Amalia Mordvinova’s beauty is undeniable. Her luxurious mop of red hair and deep emerald eyes evoke the heroines of Titian’s canvasses. Add her sultry low voice and slim figure and it is easy to understand why she has attracted the attention of cinema directors and “simple mortals” alike. But, of course, this 25-year-old actress’ beauty is only the half of it. She is an acclaimed actor of stage and film.
Mordvinova was just a third year student at the Shchukin Theater School when she was spotted by renowned Lenkom director Mark Zakharov, who tapped her to play Anne Boleyn in the theater’s renowned play “Royal Games.” The role earned her the Crystal Turandot and the State Prize. Her career was taking off.
Mordvinova went on to star in the play “Falbala,” based on Dostoevsky’s “Poor Gents” (Bednye Lyudi), then in two comedies by Mikhail Kozakov. In Karen Shakhnazarov’s 1993 film Sny (“Dreams”) Mordvinova played a vulgar dishwasher with a perfect mix of pride and affect.
“I like to be different,” Mordvinova says of the many varied roles she has taken. And she quotes the precept of one of her teachers, Yakov Smolensky: “You are a woman, so you must know how to play any role. And be afraid of nothing ...” It was with such enthusiasm that Mordvinova took up the supporting role of a frivolous provincial doctor’s wife in Pavel Chukhrai’s Oscar nominated film The Thief (1997).
But in 1998, Mordvinova’s skyrocketing career was suddenly thrown off course. After a falling out with Lenkoms’ director, Mordvinova was asked to leave the theater. Once the initial shock wore off, Mordvinova set out to prove that she did not need Lenkom’s stamp of approval.
She began working at the Mayakovsky theater and then acted in the 1999 film Zhenskaya Sobstvennost (“Female Property”), in the role of a bookkeeper working in a film crew. But her big break came with her starring role in a 14-part miniseries on Russian TV, Okhota na Zolushku (“Hunting for Cinderella”). Mordvinova admits that the series fell short of her expectations. She had thought it would be about a new type of Russian woman who is skilled at extracting herself from difficult situations. But the writing proved to be lackluster and the series a pale Russian version of La Femme Nikita. Nonetheless, it was a huge popular success. Because of Cinderella, Mordvinova was voted Girl of the Year in a poll of TV-Parade’s male readers.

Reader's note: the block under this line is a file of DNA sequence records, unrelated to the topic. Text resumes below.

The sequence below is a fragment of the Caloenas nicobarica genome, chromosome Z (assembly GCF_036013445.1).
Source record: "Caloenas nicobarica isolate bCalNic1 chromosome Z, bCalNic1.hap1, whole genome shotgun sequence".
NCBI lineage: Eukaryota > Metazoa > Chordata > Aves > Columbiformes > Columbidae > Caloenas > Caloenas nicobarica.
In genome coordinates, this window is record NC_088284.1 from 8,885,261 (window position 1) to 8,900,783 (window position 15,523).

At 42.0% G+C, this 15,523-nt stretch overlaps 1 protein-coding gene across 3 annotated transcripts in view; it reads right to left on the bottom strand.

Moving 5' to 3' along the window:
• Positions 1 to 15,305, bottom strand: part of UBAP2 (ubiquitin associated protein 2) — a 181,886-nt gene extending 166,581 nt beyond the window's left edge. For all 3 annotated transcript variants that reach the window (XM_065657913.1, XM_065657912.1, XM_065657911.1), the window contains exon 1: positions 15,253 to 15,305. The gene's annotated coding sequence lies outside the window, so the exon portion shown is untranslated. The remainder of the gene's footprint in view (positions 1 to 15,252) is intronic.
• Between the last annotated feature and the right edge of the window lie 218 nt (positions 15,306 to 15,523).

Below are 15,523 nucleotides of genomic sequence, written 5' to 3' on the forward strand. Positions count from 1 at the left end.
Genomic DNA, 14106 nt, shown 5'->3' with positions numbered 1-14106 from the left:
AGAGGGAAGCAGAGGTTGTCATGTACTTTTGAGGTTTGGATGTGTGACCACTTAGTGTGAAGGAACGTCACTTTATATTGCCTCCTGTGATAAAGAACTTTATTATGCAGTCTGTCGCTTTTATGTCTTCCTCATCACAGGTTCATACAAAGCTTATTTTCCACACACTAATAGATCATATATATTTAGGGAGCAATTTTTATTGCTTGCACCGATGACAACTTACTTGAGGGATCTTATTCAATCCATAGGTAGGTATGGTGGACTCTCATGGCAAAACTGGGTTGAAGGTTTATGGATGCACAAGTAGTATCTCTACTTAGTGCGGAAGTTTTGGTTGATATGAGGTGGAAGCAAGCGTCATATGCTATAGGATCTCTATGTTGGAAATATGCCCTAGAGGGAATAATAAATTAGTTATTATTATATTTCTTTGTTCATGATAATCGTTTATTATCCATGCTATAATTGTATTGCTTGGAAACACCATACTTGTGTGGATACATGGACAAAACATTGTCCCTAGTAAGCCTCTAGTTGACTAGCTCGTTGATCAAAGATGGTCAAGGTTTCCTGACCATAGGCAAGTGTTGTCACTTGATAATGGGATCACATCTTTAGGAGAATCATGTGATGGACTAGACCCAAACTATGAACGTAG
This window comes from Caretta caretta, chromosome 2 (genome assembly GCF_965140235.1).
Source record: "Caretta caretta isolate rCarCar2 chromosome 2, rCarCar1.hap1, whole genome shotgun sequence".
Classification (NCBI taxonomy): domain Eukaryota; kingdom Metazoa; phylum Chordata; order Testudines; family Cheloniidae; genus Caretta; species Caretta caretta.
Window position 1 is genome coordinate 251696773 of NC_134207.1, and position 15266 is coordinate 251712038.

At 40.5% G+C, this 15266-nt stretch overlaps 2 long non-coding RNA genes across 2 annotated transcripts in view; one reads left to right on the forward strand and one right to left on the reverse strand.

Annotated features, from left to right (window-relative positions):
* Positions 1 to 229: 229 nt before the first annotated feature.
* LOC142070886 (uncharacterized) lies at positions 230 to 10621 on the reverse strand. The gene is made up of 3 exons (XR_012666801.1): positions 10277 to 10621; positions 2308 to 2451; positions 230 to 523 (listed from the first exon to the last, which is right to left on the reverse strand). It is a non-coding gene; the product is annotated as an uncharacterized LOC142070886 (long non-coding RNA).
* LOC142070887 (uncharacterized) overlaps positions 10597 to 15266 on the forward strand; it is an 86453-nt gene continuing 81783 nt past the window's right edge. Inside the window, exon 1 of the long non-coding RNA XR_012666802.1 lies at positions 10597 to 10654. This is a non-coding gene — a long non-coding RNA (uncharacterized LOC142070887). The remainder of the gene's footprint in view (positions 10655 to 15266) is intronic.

In a recent interview with Russia Journal, Mordvinova admitted that her stunning good looks have been both a help and a hindrance to the development of her career. “Even the most inexperienced producer realizes that hiring an actress with a face you can’t forget is an advantage,” she said. “The only thing is, there are stereotypes. I don’t know why, but I’m often asked to play prostitutes. Maybe it’s because of my red hair?”
Whatever the reason, Mordvinova did not always seek an acting career. Originally, as a young girl in the town of Vologda, she dreamed of becoming a speech therapist. But, when she unexpectedly showed a passion for acting after being involved in popular KVN contests, her mother encouraged her to get a proper theatrical education. Mordvinova moved to Moscow after being accepted at the Shchukin school, where she studied under Alla Kazanskaya.
Characteristically, in one of her later TV roles (in the TV series Samozvantsy—“Impostors”), Mordvinova played a provincial girl who took the capital by storm. “Some said I was actually playing myself,” Mordvinova recalled in an interview with the magazine Krasota (“Beauty”).
In September of last year, Mordvinova started work on a TV program called Open Project. A late-night news program for the 16-40-year-old crowd, it teams Mordvinova with MonteCarlo radio DJ Valery Maryanov to cover a wide range of topics and guests, from cinema and theater to the Russian underground.
In her still very short career, Mordvinova has shown that she is not “just another pretty face.” Her potential is huge indeed. Her starring role in Yegor Konchalovsky’s 2000 film The Hermit earned her a coveted Silver Pegasus. And her versatility on many fronts, from TV to theater to film and journalism testifies to at least two undeniable facts: that she is gifted with a multifaceted talent, and that her name does not need further promotion—“raskrutka” to use the argot of local producers. This gives hope that her best roles are still ahead of her and that she will startle us with future masterpieces on a par with her Anne Boleyn.
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